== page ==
Morija Deaconess Home, located at Neu-Halbstadt, South Russia, was the first and only Mennonite deaconess home to be established in Russia, opened on 3 December 1909. A 3-year course offered theoretical as well as practical instruction to Mennonite girls, who offered to dedicate their lives as Christian nurses in Mennonite charitable institutions. The deaconess home also served as a mother house, keeping and caring for the nurses in sickness and old age. The institution was organized as a private charitable organization, all Mennonite churches participating, the initiators being Franz Wall, head of the Muntau Hospital, Peter Schmidt, a rich landowner, and Dr. Erich A. Tavonius, the father of Dr. Erica Tavonius at Fernheim, Paraguay. The home accepted up to 40 nursing students every year. After the Revolution first the religious aspect of the school was changed and in 1927 the last Mennonite head nurse was removed and the deaconess home turned into a medical institute under a Communist leader.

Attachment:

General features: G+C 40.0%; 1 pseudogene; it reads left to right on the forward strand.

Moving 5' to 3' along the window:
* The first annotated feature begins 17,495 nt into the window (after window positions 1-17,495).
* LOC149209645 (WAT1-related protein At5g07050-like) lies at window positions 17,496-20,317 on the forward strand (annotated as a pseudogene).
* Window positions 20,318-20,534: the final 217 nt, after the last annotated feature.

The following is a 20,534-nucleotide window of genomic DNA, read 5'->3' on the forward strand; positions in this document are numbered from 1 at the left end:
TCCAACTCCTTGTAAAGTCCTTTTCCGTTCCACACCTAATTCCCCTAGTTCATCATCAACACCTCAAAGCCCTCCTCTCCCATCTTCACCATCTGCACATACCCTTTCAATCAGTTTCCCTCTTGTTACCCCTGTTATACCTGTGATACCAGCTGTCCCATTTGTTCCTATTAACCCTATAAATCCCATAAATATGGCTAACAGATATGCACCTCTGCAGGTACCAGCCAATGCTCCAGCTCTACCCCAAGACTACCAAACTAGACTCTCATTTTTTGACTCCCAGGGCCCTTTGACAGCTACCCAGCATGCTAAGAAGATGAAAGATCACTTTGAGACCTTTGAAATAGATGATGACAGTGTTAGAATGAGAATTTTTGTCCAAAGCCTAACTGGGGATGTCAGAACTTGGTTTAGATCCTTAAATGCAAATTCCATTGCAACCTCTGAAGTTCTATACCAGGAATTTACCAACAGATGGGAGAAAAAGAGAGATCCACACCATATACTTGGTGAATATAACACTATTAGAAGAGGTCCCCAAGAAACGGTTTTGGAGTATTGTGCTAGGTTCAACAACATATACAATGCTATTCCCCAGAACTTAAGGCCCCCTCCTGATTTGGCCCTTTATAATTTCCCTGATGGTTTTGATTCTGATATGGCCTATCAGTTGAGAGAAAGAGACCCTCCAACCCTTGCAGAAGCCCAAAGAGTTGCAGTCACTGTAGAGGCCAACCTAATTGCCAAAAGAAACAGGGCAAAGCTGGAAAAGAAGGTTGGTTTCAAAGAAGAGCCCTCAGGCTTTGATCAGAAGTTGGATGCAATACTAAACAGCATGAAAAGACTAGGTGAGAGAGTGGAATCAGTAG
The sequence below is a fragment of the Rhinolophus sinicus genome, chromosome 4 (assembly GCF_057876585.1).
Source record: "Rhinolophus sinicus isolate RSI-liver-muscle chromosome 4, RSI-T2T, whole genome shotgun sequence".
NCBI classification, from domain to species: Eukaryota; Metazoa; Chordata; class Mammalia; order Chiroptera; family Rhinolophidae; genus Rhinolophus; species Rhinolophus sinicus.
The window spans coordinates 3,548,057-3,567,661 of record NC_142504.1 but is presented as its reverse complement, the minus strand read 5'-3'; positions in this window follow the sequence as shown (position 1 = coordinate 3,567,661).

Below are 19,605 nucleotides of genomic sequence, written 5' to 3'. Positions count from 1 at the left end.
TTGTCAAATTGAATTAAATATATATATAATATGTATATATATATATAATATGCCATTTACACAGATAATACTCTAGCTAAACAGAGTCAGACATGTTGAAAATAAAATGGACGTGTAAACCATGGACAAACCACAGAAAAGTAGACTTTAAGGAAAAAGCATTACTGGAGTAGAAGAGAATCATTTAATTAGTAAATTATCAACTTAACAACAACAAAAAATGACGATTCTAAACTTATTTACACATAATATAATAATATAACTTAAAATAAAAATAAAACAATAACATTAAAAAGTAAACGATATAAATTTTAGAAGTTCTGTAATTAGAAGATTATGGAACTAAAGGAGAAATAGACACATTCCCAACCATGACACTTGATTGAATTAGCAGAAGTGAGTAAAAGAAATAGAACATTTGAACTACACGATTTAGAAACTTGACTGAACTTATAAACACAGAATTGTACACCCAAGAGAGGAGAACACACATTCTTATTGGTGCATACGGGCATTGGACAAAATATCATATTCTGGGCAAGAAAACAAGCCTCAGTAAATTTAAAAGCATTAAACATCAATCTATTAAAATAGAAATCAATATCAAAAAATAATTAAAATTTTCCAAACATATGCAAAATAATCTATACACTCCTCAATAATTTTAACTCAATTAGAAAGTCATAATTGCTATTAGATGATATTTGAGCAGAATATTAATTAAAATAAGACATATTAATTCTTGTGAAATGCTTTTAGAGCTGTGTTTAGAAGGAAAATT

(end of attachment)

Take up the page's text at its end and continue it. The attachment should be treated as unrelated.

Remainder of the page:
Hege, Christian and Christian Neff. Mennonitisches Lexikon, 4 vols. Frankfurt & Weierhof: Hege; Karlsruhe: Schneider, 1913-1967: v. III: 167.
Mennonite Rundschau (1929): No. 34.
|Author(s)||J. A Koehn|
 Cite This Article
Koehn, J. A. "Morija Deaconess Home (Neu-Halbstadt, Molotschna Settlement, Ukraine)." Global Anabaptist Mennonite Encyclopedia Online. 1957. Web. 2 Mar 2015. http://gameo.org/index.php?title=Morija_Deaconess_Home_(Neu-Halbstadt,_Molotschna_Settlement,_Ukraine)&oldid=105979.
Koehn, J. A. (1957). Morija Deaconess Home (Neu-Halbstadt, Molotschna Settlement, Ukraine). Global Anabaptist Mennonite Encyclopedia Online. Retrieved 2 March 2015, from http://gameo.org/index.php?title=Morija_Deaconess_Home_(Neu-Halbstadt,_Molotschna_Settlement,_Ukraine)&oldid=105979.
Herald Press website.
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